Scotland used to be covered in woodland, but now only small vestiges of that ancient Caledonian Forest remain. Despite that, there are still many spots in Scotland where you can see the glorious foliage of the autumn (or fall, as the Americans would say). There are old hedges, preserved areas of woodland, newly reforested spaces and of course grounds of great country homes,
And what could be a better place to see fall foliage than the Scottish county that rightly calls itself the Big Tree Country, Perthshire.
The county's wood-encrusted glens and tree covered mountainsides get ablaze in a variety of reds and yellows, ochre and rust, copper and gold, all of course on the background of the evergreens of Scottish Pine and many fir trees.
National Trust for Scotland even has a telephone hotline in season to inform about the best places to see the colors: +44(0)1796 472215.
Near Pitlochry, the glory of nature is enchanted by a music and light spectacle under the tile of Enchanted Forest, but if the weather is wet or you don't want to stay after dark, a short stroll or a longer walk in many beauty spots will give you a chance to see the fantastic autumn foliage.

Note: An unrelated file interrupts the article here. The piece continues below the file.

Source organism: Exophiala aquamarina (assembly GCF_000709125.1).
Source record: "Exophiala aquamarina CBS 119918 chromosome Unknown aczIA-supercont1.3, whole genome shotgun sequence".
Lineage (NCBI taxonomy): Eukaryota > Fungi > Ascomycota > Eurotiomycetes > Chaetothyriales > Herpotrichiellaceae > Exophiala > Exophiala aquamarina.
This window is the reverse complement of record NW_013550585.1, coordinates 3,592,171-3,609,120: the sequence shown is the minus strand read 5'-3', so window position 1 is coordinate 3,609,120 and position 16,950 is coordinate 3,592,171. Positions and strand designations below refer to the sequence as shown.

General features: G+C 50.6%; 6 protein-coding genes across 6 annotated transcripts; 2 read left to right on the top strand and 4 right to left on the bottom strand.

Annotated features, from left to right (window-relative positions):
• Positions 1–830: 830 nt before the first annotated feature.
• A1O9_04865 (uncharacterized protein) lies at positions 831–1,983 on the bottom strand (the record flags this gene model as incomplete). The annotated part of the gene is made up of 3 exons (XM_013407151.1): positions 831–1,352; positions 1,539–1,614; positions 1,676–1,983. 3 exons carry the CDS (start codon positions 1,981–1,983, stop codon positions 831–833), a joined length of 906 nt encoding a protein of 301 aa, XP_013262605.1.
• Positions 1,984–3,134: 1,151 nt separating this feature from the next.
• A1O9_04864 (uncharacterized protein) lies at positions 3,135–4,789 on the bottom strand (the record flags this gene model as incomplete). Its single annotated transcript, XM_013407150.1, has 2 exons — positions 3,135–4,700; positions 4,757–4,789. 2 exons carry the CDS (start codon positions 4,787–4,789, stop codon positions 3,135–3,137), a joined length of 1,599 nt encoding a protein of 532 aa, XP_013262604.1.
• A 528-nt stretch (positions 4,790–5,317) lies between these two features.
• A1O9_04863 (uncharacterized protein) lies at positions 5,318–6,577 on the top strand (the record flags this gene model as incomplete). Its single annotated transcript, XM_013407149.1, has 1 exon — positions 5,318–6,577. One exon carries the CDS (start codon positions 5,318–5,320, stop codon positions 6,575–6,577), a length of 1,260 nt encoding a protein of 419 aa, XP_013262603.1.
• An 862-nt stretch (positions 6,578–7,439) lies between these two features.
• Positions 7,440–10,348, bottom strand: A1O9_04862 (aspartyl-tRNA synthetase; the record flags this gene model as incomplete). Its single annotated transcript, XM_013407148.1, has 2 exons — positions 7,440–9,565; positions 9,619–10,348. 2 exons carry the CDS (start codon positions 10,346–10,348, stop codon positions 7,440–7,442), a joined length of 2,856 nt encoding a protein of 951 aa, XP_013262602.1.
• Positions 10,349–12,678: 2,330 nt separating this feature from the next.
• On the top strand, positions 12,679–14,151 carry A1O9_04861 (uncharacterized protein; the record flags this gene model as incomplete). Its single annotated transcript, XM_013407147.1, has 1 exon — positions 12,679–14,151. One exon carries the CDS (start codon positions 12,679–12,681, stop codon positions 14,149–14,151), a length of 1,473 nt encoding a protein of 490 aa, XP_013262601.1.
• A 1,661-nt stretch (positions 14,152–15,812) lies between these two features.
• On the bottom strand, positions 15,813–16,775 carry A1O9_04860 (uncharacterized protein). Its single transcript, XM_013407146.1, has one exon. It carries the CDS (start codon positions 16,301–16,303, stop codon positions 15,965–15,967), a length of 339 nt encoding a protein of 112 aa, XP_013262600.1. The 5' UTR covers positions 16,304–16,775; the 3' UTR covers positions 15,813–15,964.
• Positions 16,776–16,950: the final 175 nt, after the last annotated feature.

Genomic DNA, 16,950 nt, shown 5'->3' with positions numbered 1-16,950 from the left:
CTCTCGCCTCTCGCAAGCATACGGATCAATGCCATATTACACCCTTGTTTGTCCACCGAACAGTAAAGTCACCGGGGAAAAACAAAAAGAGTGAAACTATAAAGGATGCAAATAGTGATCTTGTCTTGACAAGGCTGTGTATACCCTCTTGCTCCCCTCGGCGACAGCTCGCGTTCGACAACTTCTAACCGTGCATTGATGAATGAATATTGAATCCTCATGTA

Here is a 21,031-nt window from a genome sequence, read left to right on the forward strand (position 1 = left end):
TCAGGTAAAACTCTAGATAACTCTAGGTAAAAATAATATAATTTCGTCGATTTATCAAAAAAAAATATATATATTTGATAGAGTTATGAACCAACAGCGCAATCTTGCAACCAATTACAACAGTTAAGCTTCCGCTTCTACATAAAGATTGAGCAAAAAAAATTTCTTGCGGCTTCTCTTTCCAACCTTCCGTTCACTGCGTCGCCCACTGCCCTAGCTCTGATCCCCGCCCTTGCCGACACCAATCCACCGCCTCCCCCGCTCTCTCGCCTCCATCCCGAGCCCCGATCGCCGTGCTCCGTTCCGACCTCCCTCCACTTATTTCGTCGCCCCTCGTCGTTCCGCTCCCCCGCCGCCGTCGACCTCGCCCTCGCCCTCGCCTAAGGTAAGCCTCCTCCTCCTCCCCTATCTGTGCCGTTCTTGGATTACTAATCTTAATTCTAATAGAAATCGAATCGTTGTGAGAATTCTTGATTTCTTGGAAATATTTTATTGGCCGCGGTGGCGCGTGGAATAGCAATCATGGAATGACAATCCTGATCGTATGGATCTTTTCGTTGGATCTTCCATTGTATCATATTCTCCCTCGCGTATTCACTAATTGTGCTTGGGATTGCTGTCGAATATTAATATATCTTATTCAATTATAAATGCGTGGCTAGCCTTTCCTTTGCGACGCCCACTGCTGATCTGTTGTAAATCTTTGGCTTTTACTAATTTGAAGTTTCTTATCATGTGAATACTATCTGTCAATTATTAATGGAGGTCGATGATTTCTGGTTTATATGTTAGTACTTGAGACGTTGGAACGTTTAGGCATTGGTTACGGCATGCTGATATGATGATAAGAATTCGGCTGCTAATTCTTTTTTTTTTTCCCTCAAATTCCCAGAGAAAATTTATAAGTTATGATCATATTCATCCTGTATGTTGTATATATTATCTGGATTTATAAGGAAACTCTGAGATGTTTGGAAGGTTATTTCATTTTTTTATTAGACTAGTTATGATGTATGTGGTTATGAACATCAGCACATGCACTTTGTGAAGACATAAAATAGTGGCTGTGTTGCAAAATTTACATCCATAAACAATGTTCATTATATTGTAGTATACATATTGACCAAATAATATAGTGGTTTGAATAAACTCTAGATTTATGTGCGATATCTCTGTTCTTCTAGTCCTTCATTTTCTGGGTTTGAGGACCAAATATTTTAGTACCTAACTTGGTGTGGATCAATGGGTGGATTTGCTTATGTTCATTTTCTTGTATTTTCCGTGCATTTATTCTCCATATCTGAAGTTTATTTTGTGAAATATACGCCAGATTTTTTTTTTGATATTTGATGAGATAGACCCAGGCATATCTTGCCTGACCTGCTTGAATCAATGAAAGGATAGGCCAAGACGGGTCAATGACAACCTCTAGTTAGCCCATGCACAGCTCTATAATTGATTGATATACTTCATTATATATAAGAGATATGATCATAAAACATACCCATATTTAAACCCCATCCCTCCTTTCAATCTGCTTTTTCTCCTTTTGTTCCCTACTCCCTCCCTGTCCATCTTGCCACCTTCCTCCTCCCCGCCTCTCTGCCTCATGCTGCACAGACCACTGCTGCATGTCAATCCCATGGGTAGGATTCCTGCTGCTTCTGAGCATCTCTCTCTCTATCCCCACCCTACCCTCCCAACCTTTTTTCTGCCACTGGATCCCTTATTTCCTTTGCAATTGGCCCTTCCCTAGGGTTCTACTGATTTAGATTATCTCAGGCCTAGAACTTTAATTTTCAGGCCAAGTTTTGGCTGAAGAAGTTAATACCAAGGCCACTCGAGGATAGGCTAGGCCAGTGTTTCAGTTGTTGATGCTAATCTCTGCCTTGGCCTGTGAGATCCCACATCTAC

(1) The area around Loch Tay is particularly rich in great spots for capturing fall colors. Drive or take a bus to Kenmore for a walk along Tay's banks. Drummond Hill is covered in woodland and gives a wonderful backdrop to the village and the Castle. In addition to broadleaved trees, there are also larches that go pale golden before dropping their needles.
(2) Near Dunkeld, Craigvinean Forest (which includes the Hermitage) is a fabulous location by a riverside, and beautiful in all seasons, but stunning in the fall.
(3) Killiecrankie and Garry Bridge: from the bridge see up the pass, with woodland-clad hillsides around Carn Liath. There are walks and bike tracks and a visitors' centre as it's a historically famous location too.
(4) Dollar Glen and Glen Devon, in the Ochil Hills in southern Perthshire offer tumbling streams, a grand and gloomy castle (Castle Campbell) and wonderful colours, with rowanberries like jewels on the trees among birches, oaks, hazels and hawthorns.
(5) Scone's Palace has fantastic grounds with beautiful plants all year round, and the autumn displays are particularly good.
(6) Near Blairgowrie there is the famous Meikleour Beech Hedge, the tallest and longest hedge in the world – and in the autumn, an orgy of burnished copper and gold – beech is not a native tree to Britain and thus those particularly wonderful colours are rarely visible in such concentration.
These are just a few ideas: Perthshire is full of woods, and most of them will have enough deciduous trees for charming displays of fall color.